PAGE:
This is a crucial distinction. If a man is fortunate enough to be in circumstances that resemble Thoreau’s huckleberry field where “the State was nowhere to be seen,” then he has no duty to seek it out, but should, instead, go about the business of living. Thoreau defied the state only when it came to him, when it knocked on his door and demanded his money in support of an institution he considered to be unjust: slavery. Thereafter, when the state ignored him, Thoreau ignored it even though his neighbors were taxed around him.

Thus, although “Civil Disobedience” is sometimes entitled “On the Duty of Civil Disobedience,” the latter title is somewhat misleading. Where does the word “duty” come from? It may have derived from a critique within “Civil Disobedience” through which Thoreau rejected a chapter from William Paley’s book Principles of Moral and Political Philosophy; Paley’s chapter was entitled “Duty of Submission to Civil Government.” According to Thoreau’s interpretation of the 18th century philosopher, Paley argued that all civil obligations derive from expediency. Since Thoreau attempted to show the opposite — that civil obedience is morally grounded — the title “On the Duty of Civil Disobedience” may have been a play on Paley’s title.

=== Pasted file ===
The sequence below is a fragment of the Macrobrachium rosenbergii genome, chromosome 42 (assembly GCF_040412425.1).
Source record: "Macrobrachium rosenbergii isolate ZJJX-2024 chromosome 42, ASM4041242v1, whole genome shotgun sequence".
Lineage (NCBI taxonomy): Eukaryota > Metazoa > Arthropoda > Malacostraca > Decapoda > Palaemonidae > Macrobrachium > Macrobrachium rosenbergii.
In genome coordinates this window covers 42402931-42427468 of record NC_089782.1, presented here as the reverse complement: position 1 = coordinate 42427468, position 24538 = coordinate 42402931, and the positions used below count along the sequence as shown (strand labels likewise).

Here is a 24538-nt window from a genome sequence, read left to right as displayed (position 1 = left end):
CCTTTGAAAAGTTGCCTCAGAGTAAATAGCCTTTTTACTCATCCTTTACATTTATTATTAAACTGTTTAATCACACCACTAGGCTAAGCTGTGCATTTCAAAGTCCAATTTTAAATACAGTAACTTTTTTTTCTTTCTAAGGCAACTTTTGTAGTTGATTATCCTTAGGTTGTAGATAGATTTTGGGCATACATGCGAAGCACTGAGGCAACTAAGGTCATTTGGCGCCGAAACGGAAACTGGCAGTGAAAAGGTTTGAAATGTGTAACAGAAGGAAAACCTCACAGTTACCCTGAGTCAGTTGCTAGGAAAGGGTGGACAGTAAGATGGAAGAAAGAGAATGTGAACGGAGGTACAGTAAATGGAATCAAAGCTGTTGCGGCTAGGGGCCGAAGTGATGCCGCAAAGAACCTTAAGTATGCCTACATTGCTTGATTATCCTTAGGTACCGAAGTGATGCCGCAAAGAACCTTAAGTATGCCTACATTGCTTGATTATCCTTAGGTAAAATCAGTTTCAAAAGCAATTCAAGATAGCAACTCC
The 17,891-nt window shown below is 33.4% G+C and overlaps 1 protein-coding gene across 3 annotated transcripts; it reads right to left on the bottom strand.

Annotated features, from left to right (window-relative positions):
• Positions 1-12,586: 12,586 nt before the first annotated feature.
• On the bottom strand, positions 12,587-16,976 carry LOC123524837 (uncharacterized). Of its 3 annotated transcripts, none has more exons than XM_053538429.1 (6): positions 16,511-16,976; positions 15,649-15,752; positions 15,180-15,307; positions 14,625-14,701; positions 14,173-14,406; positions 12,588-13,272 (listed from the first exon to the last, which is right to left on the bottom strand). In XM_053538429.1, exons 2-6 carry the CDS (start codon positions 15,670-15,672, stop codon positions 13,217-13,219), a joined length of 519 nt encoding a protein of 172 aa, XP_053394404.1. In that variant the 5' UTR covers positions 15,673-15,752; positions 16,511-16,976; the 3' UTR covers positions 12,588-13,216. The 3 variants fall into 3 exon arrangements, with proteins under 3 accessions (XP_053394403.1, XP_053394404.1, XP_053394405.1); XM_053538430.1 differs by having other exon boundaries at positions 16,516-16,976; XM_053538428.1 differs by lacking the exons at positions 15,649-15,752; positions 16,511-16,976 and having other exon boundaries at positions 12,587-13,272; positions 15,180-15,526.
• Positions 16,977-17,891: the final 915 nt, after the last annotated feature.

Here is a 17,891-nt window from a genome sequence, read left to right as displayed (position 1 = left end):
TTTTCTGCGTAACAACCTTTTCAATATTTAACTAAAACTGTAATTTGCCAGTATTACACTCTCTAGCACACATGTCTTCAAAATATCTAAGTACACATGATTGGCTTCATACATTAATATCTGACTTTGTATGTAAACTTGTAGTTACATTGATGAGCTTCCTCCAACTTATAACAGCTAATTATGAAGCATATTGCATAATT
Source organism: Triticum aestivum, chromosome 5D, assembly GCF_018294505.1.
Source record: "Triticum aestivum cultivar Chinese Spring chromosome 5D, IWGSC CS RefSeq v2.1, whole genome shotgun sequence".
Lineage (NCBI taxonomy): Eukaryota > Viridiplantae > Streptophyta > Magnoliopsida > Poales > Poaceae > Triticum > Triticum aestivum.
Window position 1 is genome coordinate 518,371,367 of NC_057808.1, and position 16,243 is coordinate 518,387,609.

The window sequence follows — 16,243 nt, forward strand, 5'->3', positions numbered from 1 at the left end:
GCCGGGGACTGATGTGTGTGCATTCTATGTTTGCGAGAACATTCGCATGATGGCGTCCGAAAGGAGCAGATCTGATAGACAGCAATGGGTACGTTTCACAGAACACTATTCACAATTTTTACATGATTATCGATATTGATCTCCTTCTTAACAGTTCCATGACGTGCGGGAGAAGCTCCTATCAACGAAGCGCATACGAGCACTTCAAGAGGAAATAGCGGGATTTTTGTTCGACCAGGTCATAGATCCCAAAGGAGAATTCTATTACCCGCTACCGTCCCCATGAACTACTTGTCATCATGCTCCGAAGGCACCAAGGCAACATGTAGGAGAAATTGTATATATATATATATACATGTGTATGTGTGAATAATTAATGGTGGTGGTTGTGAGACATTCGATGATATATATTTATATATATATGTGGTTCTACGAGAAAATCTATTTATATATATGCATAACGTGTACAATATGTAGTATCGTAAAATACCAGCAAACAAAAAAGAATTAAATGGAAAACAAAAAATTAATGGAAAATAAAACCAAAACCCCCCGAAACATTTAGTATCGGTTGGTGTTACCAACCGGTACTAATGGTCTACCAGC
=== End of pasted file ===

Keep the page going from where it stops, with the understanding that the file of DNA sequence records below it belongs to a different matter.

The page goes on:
Nevertheless, “Civil Disobedience” does not espouse a duty to seek out the State for confrontation, to protest a wrong done to your neighbor, nor even to resist the State in matters that do not violate conscience, such as buying a postage stamp or using a public road.

The only political duty of a man is to correct any injustice he directly causes and to deny his cooperation to other injustice. This is the conclusion at which “Civil Disobedience” arrives. “If I devote myself to other pursuits and contemplations, I must first see, at least, that I do not pursue them sitting upon another man’s shoulders. I must get off him first, that he may pursue his contemplations too.… If I have unjustly wrested a plank from a drowning man, I must restore it to him though I drown myself.”